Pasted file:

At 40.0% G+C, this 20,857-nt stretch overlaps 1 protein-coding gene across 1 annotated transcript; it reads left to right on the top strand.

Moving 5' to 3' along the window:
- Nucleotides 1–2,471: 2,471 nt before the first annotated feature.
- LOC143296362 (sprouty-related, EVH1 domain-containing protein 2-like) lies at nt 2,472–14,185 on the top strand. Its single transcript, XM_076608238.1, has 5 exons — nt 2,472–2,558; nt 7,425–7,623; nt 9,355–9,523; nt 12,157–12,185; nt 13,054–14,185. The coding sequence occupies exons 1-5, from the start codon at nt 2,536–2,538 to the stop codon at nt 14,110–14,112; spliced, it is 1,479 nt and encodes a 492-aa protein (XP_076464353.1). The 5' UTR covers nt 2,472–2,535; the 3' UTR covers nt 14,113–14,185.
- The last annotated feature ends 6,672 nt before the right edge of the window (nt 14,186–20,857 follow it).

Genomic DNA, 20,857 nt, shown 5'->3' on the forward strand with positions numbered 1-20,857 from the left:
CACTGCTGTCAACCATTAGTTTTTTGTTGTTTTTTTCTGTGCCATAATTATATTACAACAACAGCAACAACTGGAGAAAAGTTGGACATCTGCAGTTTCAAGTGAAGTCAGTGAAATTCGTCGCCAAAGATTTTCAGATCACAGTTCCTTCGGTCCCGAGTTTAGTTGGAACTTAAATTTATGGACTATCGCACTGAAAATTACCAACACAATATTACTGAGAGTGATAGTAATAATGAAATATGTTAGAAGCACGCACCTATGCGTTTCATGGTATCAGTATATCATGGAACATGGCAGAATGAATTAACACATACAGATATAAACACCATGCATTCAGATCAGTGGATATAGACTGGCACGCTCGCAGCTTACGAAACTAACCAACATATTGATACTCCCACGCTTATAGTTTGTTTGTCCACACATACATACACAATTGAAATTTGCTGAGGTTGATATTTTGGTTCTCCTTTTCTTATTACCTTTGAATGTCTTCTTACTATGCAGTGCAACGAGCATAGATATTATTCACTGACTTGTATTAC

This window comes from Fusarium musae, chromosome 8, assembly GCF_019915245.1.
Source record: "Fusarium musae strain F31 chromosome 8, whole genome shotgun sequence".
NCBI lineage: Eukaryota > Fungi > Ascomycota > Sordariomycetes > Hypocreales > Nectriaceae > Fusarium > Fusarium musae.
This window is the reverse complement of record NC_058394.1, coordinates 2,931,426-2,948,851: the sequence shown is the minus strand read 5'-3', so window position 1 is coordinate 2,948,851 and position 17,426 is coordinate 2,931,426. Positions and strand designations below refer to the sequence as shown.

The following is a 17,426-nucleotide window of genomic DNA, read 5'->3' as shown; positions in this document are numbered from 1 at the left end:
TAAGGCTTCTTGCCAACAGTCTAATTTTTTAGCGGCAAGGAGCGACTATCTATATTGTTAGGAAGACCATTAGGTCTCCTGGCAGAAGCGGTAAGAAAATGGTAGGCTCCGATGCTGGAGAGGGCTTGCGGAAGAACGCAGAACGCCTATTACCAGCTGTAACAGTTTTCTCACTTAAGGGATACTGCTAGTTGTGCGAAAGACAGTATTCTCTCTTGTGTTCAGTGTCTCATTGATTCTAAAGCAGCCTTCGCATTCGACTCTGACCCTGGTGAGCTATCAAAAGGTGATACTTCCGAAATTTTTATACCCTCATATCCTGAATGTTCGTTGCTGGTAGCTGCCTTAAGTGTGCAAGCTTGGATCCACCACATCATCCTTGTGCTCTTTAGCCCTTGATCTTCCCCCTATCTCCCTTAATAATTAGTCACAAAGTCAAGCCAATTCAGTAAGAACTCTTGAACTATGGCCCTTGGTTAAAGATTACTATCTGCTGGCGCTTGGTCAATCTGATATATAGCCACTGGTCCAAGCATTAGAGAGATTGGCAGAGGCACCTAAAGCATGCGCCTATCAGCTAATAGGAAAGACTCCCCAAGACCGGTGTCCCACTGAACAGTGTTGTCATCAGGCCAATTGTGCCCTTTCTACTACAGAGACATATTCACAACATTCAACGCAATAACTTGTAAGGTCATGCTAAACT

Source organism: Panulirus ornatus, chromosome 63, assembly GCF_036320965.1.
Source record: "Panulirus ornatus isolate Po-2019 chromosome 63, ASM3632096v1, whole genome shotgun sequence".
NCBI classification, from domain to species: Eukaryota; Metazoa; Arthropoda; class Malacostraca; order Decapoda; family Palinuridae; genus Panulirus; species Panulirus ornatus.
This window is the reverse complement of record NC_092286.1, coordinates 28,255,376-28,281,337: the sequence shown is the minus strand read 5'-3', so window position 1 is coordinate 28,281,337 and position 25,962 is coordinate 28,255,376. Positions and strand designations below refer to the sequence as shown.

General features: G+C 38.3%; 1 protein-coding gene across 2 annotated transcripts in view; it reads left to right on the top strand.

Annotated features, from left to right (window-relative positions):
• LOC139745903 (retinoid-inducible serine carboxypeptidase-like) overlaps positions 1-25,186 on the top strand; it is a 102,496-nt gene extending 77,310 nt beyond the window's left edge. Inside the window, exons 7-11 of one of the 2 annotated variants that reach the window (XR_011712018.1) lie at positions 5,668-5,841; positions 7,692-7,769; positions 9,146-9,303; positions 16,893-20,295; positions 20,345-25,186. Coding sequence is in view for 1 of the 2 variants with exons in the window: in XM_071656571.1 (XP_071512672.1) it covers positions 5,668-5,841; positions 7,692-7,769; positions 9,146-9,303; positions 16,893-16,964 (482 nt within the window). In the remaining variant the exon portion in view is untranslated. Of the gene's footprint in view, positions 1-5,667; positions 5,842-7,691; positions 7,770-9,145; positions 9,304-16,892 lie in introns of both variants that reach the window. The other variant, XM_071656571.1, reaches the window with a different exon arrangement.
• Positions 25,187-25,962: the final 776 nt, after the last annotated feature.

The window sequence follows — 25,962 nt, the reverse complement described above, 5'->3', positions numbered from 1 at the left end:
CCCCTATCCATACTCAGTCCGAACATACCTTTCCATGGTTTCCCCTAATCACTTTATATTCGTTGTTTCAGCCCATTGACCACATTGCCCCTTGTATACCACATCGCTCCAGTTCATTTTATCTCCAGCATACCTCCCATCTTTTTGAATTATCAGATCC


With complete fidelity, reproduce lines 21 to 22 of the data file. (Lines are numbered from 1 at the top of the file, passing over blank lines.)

• Positions 25,187-25,962: the final 776 nt, after the last annotated feature.

The window sequence follows — 25,962 nt, the reverse complement described above, 5'->3', positions numbered from 1 at the left end: